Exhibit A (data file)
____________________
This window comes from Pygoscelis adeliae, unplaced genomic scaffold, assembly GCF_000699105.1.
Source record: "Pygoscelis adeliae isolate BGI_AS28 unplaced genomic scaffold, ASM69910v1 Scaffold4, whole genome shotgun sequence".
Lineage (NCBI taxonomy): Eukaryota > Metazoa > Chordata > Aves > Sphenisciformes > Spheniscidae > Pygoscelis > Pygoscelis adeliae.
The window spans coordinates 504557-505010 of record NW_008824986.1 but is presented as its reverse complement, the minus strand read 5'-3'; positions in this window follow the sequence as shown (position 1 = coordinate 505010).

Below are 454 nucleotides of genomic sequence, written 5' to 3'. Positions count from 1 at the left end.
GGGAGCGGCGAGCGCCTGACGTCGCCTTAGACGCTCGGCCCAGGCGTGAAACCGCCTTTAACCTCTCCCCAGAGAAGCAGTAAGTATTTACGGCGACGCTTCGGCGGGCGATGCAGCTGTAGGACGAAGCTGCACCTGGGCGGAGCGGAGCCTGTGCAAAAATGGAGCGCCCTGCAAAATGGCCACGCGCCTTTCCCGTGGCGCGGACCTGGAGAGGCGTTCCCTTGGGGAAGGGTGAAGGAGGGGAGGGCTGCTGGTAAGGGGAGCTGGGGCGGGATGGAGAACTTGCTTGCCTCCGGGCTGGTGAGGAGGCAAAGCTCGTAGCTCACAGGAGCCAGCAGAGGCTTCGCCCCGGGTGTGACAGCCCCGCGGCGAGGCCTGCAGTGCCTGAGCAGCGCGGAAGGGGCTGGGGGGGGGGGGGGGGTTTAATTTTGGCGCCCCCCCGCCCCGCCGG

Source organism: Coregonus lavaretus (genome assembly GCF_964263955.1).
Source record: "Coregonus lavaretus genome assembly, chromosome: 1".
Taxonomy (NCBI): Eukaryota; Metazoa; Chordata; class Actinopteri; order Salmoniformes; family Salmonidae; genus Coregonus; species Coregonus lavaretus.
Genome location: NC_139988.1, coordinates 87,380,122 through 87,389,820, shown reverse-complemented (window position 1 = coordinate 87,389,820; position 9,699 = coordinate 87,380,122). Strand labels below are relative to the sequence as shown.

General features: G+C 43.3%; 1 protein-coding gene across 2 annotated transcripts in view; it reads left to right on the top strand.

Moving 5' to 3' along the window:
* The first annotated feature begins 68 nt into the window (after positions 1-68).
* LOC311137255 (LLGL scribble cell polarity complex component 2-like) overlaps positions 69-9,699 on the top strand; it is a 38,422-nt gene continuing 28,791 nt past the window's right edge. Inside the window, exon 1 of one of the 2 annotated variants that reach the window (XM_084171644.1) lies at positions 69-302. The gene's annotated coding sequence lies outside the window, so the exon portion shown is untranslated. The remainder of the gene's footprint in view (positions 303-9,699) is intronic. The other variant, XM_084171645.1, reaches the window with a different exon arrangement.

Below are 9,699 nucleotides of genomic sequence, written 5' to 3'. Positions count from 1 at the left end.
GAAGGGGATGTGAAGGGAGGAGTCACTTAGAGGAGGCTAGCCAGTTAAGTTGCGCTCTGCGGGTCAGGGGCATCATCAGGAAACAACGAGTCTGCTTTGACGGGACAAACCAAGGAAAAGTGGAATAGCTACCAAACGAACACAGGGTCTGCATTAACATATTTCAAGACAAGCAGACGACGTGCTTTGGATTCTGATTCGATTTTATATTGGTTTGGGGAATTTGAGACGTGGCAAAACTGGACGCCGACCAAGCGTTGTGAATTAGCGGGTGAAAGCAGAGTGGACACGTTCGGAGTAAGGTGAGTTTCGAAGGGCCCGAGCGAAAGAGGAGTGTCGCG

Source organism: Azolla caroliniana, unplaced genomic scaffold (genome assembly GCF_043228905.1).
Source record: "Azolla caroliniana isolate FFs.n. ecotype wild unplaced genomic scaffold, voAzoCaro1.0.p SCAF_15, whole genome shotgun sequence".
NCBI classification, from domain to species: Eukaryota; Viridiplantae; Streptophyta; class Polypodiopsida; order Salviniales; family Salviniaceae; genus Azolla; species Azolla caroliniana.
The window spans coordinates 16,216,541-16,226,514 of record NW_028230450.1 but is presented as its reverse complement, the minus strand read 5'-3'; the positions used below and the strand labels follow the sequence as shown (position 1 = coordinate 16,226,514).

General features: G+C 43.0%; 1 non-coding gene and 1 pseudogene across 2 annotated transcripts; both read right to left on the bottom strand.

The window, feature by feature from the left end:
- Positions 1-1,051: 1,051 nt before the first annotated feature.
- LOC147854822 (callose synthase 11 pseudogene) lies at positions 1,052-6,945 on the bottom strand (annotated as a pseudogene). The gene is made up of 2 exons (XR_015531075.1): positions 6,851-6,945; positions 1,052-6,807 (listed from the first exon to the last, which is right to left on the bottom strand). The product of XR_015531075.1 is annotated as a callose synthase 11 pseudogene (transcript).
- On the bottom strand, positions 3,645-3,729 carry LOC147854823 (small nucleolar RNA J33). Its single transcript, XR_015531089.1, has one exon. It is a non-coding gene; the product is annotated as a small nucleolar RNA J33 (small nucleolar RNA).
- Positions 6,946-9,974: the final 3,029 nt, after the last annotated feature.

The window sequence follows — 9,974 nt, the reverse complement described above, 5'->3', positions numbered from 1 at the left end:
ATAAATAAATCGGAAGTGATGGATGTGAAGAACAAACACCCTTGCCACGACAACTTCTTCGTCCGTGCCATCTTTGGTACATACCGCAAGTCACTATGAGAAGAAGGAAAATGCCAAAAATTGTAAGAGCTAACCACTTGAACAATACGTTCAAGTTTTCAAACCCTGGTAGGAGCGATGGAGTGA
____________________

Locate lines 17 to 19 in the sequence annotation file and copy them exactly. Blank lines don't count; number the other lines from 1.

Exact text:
Source organism: Azolla caroliniana, unplaced genomic scaffold (genome assembly GCF_043228905.1).
Source record: "Azolla caroliniana isolate FFs.n. ecotype wild unplaced genomic scaffold, voAzoCaro1.0.p SCAF_15, whole genome shotgun sequence".
NCBI classification, from domain to species: Eukaryota; Viridiplantae; Streptophyta; class Polypodiopsida; order Salviniales; family Salviniaceae; genus Azolla; species Azolla caroliniana.